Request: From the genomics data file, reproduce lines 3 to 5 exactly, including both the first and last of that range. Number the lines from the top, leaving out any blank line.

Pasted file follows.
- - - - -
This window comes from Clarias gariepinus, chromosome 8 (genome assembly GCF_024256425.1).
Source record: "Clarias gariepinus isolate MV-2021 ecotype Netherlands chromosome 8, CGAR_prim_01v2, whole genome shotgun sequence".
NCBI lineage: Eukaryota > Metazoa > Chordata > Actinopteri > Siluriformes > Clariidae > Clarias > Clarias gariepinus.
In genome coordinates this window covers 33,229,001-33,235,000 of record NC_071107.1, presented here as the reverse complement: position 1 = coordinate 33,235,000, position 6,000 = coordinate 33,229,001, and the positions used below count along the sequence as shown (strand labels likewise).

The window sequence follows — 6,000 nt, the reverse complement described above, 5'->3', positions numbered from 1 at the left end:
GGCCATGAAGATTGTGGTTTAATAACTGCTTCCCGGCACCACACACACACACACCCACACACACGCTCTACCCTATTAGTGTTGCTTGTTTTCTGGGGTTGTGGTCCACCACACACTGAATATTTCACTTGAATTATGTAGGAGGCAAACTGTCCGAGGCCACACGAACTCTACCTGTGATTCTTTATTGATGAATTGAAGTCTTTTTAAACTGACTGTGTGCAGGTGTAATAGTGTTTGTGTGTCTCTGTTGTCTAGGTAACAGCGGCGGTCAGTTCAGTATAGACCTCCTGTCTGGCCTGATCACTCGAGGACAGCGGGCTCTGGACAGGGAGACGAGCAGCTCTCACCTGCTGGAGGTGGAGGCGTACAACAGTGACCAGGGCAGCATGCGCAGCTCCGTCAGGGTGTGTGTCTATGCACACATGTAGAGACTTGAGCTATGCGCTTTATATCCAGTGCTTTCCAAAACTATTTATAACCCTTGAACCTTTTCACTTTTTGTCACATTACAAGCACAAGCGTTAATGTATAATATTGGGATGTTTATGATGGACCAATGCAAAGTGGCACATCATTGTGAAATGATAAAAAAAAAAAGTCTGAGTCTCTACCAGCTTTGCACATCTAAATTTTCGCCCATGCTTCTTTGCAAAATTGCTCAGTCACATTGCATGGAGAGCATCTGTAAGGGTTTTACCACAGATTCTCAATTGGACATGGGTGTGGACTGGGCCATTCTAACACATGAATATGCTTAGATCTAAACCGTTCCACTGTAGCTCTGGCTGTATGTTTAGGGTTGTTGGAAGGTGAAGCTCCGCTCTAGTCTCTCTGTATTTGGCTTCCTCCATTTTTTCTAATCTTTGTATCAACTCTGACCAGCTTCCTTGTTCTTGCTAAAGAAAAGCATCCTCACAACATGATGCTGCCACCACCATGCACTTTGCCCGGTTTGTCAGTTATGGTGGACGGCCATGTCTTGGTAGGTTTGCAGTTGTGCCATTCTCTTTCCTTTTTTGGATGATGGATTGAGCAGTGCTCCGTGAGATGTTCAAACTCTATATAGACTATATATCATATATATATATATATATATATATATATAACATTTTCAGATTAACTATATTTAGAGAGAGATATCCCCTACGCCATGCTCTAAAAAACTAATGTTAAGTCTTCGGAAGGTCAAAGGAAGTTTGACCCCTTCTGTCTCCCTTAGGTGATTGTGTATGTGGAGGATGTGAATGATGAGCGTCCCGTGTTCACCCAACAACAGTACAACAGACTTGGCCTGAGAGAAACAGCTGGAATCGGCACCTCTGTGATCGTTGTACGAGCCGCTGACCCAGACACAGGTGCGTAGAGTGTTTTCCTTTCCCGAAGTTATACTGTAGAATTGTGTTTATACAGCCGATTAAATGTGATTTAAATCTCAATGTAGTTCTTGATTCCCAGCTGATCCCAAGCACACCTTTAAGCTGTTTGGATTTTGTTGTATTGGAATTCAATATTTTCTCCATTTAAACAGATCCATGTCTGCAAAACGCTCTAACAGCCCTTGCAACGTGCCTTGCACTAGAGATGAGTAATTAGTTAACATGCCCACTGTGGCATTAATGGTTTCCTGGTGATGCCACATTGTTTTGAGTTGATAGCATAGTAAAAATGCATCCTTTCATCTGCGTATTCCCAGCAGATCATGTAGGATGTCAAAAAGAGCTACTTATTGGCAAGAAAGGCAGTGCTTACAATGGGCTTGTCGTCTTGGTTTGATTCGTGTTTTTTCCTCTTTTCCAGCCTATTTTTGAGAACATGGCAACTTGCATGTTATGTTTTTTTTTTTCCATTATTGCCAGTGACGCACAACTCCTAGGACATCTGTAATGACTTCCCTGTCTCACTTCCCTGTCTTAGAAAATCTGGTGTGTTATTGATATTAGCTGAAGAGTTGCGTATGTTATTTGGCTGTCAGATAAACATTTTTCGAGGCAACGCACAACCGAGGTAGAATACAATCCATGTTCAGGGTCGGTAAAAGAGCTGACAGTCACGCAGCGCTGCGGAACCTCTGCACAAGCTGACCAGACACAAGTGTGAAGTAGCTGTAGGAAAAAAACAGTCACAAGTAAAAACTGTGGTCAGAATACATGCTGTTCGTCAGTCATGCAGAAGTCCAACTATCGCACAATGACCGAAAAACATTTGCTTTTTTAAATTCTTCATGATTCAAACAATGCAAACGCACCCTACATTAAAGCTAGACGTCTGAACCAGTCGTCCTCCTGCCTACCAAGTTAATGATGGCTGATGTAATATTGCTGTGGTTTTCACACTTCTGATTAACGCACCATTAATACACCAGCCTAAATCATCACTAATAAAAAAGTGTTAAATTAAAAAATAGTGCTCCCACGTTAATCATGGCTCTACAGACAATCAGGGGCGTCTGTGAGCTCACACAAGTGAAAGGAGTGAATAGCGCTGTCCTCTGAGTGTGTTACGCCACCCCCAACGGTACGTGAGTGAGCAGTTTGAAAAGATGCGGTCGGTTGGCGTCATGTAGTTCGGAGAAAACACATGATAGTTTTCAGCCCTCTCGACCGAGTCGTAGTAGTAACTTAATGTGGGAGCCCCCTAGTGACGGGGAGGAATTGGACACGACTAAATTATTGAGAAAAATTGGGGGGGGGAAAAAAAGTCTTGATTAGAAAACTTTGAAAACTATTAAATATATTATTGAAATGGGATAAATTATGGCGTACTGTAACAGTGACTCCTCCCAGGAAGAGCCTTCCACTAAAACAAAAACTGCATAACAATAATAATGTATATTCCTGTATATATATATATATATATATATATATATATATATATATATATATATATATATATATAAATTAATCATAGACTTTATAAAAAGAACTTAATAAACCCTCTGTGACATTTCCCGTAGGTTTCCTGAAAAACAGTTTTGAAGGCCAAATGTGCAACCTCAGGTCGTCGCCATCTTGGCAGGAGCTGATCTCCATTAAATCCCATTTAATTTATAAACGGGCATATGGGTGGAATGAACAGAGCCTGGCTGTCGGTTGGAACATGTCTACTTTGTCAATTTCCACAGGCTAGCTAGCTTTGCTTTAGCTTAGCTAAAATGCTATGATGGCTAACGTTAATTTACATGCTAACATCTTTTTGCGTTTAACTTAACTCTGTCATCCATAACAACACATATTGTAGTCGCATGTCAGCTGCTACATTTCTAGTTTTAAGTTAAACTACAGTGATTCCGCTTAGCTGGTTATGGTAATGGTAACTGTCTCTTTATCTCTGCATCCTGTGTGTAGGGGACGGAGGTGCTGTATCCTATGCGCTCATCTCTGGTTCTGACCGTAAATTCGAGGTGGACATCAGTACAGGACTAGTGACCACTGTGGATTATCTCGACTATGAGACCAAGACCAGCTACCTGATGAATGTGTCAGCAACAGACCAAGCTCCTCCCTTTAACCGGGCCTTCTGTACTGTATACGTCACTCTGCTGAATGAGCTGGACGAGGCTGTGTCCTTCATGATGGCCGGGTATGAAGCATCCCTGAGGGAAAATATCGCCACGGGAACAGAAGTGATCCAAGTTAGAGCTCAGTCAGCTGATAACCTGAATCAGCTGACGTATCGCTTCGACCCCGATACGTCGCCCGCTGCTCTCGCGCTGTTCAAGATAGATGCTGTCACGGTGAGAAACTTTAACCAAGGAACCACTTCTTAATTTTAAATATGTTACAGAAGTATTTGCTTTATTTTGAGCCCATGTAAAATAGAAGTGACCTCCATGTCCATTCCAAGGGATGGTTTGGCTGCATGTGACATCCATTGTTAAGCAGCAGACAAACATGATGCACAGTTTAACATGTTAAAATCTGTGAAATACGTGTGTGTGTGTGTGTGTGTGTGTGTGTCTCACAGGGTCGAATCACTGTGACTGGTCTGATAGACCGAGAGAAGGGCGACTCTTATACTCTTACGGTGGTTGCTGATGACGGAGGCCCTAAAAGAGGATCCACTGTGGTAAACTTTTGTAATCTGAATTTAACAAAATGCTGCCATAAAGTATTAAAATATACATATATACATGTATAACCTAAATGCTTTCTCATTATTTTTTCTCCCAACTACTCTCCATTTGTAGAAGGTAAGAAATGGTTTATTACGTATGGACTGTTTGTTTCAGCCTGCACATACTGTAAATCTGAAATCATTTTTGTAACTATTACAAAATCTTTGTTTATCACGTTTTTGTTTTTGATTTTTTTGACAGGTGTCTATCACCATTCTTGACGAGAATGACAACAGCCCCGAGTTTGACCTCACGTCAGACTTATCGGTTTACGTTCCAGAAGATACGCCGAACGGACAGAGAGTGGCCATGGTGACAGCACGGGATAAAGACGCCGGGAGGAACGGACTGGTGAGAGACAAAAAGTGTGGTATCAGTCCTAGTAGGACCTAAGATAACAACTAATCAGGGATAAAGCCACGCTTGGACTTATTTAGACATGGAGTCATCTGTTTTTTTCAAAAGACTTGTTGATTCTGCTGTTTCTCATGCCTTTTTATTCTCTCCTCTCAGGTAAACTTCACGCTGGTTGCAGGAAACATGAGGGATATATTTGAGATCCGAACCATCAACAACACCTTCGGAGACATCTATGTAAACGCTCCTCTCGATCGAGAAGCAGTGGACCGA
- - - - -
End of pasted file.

NCBI lineage: Eukaryota > Metazoa > Chordata > Actinopteri > Siluriformes > Clariidae > Clarias > Clarias gariepinus.
In genome coordinates this window covers 33,229,001-33,235,000 of record NC_071107.1, presented here as the reverse complement: position 1 = coordinate 33,235,000, position 6,000 = coordinate 33,229,001, and the positions used below count along the sequence as shown (strand labels likewise).

The window sequence follows — 6,000 nt, the reverse complement described above, 5'->3', positions numbered from 1 at the left end: